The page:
video
Actual footage of the waters we just swam back to the boat in. 

            I was happy to be on that boat but sad to be off the island, there was more to see. We fired up the motors and started to make our way. About three minutes after getting on the boat the storm picked up to it's optimal strength. My buddy turns to me and says “It’s almost as if that island was kicking us out. It put up with us for a couple of hours and then just said fuck you its time for you to go. We don't want you here anymore, souls are trying to rest!” I looked over at him and I knew there was a large part of me that felt he was right. That island is aware.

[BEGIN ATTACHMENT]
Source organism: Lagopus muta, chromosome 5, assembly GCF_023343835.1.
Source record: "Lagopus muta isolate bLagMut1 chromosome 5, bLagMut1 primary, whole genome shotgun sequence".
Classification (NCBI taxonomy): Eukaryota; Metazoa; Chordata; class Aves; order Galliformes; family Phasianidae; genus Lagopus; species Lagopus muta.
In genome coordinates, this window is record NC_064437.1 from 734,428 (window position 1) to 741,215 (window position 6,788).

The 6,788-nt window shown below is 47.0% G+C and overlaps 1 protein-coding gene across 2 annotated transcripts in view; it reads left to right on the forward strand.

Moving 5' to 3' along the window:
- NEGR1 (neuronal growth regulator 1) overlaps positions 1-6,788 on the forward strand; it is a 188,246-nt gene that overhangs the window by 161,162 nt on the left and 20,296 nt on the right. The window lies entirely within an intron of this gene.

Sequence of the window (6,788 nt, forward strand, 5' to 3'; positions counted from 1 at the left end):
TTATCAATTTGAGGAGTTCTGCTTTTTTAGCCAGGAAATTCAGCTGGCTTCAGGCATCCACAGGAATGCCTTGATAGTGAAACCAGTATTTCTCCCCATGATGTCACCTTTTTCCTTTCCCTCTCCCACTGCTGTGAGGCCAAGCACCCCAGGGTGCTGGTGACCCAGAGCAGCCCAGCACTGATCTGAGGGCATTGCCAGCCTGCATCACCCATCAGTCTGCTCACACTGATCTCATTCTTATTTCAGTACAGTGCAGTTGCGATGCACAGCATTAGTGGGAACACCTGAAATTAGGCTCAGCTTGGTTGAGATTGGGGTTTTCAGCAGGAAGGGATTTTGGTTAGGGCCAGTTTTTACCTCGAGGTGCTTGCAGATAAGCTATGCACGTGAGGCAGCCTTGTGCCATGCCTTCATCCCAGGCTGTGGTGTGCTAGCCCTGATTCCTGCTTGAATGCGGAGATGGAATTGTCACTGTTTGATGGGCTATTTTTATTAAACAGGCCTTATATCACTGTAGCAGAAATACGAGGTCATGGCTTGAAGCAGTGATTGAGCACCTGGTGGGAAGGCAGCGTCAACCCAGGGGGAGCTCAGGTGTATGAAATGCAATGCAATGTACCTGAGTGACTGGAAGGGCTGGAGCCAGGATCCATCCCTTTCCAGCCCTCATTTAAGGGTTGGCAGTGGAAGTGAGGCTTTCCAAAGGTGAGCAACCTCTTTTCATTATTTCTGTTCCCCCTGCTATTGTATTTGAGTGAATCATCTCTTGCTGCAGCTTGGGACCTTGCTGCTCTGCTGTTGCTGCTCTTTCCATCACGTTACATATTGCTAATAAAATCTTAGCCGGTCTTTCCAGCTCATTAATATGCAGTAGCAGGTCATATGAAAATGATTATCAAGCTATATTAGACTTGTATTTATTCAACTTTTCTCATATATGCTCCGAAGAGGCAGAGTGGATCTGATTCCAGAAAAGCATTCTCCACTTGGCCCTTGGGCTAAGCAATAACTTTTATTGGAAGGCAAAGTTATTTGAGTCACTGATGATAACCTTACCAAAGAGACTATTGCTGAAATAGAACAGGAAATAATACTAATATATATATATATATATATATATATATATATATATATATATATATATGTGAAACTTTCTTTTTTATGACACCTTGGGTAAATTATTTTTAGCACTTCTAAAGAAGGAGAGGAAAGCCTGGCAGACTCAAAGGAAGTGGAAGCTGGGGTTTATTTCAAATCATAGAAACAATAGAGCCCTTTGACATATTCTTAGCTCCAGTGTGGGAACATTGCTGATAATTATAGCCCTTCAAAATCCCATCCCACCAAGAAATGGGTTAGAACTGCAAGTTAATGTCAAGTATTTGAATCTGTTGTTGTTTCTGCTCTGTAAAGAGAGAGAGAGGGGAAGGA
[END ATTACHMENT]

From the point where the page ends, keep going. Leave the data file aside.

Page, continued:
I will never forget my trip to hart Island for the rest of my life. A place the majority of people will never see or even know about. But for that one morning, for that small sliver of time, my friends and I were the keepers of that island, we walked the paths that carried so much history, we took in the sights and the smells (for better or worse). Four living people amongst 900,000 lost souls. As we said good bye to Hart Island, I will keep the memory of these unknown people in my heart for the rest of my life and wish them peace in eternity.